Considering the significant amount of bleeding occurring with pelvic fractures, several treatment regimes would lend towards the idea of treating them as an uncontrolled bleed and allowing permissive hypotension. Given that the only fluids we currently have to provide are saline, evidence would suggest that conservative fluid therapy would likely be of greater benefit to these patients. In doing so it would reduce the dilution of clotting factors and the exacerbation of bleeding and hypothermia. These factors in combination with acidosis lead to coagulopathy and ultimately death, if not mitigated.
Summary of Treatment Options
Ideally a firm wrap of the pelvis should end up covering the greater trochanters of the pelvis and the pubis synthesis; it sits lower than most think.
So here are some of the options from here and abroad:
-MAST or PASG- could be used to immobilize and bind the pelvis, but also to provide circulatory support. Poor evidence to support use. Not currently in active use anymore by many places.
-Sheet wrap or binding- unreliable in the stabilization it provides, poor evidence to support practice. Not something supported under current practice though even and partly because of the many variations in how this is performed.
-SAM Sling- Specifically designed for pelvic binding. Some studies showing good results, to the point where the pelvic fractures didn’t show up in the first x-rays. Simple and easy to apply, used in hospital, several ambulance services and on the helicopters.
-Sagar strap- Firm but not possibly tight enough. Better than nothing, but should not be mistaken for true immobilization. No evidence to support specific use.
-Transfer Belt- Approximately same width with its padding as the SAM Sling. Again, still no evidence to support specific use, but potentially able to provide some benefit when the same principles are adhered too.
The New C-Collar?
As a comparison, I present the idea of considering pelvic immobilization as the new C-Collar; in the sense that collaring used to be one of our earliest considerations in a trauma patient, it was almost a routine treatment and an expected treatment at hospital. C-Spine immobilization has also always been seen as a two person maneuver and providing a pelvic wrap should be treated the same; with one officer providing stability to the pelvis through the selected device while the other tightens and secures it.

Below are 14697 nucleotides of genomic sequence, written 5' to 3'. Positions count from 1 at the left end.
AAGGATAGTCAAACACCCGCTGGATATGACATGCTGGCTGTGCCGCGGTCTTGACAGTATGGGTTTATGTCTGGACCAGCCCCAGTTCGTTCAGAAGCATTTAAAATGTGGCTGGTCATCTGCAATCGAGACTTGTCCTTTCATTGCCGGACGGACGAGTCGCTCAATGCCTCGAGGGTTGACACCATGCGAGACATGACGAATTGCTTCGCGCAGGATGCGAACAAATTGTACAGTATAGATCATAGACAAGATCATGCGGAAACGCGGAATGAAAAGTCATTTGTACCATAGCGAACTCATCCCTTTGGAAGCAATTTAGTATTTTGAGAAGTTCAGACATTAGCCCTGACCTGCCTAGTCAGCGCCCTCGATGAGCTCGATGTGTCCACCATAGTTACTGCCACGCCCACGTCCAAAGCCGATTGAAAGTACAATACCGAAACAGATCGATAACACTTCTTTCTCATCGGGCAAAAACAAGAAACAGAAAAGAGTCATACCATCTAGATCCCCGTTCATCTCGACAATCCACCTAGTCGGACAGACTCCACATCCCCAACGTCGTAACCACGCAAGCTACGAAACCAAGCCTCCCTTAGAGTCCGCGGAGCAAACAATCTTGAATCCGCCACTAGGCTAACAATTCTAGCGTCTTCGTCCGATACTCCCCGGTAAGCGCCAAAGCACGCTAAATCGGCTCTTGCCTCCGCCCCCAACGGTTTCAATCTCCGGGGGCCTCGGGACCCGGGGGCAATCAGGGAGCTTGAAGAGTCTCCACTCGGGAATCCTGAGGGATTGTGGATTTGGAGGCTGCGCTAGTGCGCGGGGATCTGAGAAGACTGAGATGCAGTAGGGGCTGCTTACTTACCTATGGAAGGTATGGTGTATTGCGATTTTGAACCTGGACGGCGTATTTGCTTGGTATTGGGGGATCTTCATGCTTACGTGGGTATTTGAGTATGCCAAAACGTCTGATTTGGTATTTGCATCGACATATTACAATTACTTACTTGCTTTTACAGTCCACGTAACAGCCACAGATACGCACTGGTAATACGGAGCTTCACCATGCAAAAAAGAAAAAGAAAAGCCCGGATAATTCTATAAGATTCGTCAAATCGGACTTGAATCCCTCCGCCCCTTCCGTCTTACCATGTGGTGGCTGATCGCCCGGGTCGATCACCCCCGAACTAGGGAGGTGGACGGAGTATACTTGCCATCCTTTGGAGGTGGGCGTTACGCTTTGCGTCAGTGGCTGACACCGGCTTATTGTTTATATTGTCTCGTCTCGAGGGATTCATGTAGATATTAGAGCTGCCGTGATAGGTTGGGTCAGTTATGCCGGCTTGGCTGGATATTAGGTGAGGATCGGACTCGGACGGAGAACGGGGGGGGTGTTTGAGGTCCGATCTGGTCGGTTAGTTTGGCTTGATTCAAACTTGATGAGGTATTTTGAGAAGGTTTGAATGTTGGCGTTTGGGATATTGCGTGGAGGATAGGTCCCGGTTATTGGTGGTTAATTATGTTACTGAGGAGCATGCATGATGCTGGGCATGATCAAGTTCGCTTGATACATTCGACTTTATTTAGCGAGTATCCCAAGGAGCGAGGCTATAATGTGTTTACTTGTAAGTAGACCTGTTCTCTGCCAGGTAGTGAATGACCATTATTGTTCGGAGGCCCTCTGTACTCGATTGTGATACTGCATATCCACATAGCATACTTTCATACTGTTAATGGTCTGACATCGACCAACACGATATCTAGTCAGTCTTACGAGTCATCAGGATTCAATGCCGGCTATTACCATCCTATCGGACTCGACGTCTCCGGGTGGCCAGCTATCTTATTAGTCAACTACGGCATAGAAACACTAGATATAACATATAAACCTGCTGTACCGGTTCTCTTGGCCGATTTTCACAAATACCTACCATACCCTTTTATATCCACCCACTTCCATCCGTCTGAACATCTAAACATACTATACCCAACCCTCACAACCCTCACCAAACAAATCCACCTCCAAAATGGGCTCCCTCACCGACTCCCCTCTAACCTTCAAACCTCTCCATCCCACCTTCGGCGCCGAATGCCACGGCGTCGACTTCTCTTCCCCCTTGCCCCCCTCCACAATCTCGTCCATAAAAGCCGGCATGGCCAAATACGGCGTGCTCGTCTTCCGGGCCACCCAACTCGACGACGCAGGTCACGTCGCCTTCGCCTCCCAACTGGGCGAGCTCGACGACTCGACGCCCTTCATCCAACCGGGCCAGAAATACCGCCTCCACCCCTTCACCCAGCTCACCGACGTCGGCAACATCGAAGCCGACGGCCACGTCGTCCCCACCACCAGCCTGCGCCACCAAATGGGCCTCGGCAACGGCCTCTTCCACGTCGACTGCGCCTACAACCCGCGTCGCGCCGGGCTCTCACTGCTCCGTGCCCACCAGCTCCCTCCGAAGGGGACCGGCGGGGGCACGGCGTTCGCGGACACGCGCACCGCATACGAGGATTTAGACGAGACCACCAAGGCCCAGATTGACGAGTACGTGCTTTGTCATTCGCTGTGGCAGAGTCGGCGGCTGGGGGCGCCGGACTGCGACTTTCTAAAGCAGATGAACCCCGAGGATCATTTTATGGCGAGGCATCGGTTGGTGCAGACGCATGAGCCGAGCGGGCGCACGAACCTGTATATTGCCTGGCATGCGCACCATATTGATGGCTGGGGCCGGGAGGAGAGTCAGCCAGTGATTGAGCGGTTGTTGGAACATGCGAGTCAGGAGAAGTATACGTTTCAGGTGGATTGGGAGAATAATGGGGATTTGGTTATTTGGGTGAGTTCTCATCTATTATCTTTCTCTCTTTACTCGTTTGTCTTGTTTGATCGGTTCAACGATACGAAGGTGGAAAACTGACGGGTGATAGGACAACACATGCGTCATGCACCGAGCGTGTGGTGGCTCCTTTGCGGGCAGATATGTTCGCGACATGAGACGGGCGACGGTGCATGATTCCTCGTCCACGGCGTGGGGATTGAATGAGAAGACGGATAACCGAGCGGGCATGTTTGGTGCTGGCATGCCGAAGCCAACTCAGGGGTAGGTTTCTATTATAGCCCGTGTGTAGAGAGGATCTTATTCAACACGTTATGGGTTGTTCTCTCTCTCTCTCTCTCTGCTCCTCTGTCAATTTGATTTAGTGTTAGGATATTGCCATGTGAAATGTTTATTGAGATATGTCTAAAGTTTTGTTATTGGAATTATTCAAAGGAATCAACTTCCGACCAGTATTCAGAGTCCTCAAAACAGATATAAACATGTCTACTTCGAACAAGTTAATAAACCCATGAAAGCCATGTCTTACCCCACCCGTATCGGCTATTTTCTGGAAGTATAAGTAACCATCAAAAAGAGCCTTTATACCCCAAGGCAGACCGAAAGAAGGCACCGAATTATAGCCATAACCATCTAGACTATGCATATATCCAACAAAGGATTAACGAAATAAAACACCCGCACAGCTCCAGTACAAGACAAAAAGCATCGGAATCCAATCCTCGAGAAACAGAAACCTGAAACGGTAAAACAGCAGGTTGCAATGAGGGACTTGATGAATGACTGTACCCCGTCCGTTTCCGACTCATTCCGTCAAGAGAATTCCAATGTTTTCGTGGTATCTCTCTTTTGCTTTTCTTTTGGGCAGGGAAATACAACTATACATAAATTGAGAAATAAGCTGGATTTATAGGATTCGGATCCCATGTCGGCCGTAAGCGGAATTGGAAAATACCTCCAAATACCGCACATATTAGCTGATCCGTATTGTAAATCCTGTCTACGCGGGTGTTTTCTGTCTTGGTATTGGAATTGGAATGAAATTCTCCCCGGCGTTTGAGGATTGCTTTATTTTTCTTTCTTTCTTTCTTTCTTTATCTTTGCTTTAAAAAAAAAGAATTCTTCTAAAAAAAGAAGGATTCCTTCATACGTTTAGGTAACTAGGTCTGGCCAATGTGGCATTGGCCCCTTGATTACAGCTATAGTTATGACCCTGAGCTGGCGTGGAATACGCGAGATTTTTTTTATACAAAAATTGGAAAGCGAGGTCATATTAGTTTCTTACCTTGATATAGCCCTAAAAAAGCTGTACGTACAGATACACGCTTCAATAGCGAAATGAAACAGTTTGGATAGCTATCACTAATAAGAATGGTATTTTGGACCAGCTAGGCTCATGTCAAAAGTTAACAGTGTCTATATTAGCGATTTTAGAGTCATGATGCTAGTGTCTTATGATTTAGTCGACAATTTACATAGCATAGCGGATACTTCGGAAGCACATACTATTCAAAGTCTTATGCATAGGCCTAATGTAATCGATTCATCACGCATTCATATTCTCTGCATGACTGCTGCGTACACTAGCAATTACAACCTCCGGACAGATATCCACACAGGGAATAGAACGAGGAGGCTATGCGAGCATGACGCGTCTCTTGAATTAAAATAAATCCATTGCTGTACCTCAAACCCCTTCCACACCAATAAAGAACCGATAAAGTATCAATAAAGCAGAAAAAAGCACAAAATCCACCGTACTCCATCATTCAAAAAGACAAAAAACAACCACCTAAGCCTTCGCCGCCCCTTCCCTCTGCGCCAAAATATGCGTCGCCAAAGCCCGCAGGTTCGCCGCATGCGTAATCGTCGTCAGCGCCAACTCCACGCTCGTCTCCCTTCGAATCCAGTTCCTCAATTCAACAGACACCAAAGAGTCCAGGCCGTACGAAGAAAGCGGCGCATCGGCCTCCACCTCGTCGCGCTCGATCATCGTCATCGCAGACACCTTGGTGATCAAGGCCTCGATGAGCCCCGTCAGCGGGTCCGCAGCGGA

Because of the rate of missed diagnosis, there could be a perceived benefit from a culture change to far greater rate of pelvic immobilization. Unlike the hard collars, there is a much lower risk of harm from the application of a binder to a patient, whether they have a pelvic fracture. The literature would support the idea of providing this intervention as early as possible, ideally in the primary survey.
From an organizational perspective too, cervical immobilization is an area that we had a fair amount of training around and we were resourced appropriately with what was believed to be reasonable equipment at the time. Does this compare to the training and equipment we have received in pelvic immobilization?
–Pelvic fractures are a potentially deadly traumatic injury, with a significant risk of major hemorrhage.
-Consideration should be given to the idea that we need to have a lower threshold to treat for pelvic fractures, especially in unconscious patients, while understanding that the specific assessment for these injuries is difficult. Mechanism of injury, signs of shock and sometimes pain are going to be our best indicators.
-The gold standard in care for these patients would be something akin to SAM Sling or another purpose built device. However many of the same principles can apply to the use of our current equipment.
-Consider the nature of bleeding with these fractures and address them in the primary survey. At the same time, critical thought must be given to the administration of fluid.
-With our current equipment the best result we can likely achieve is through a coordinated team approach to apply a firm transfer belt, with the minimal amount of lateral movement. The understanding we now have from ED is that this binder may stay on the patient for a long time, provided it appears to be doing the job.
Check out these summarising articles.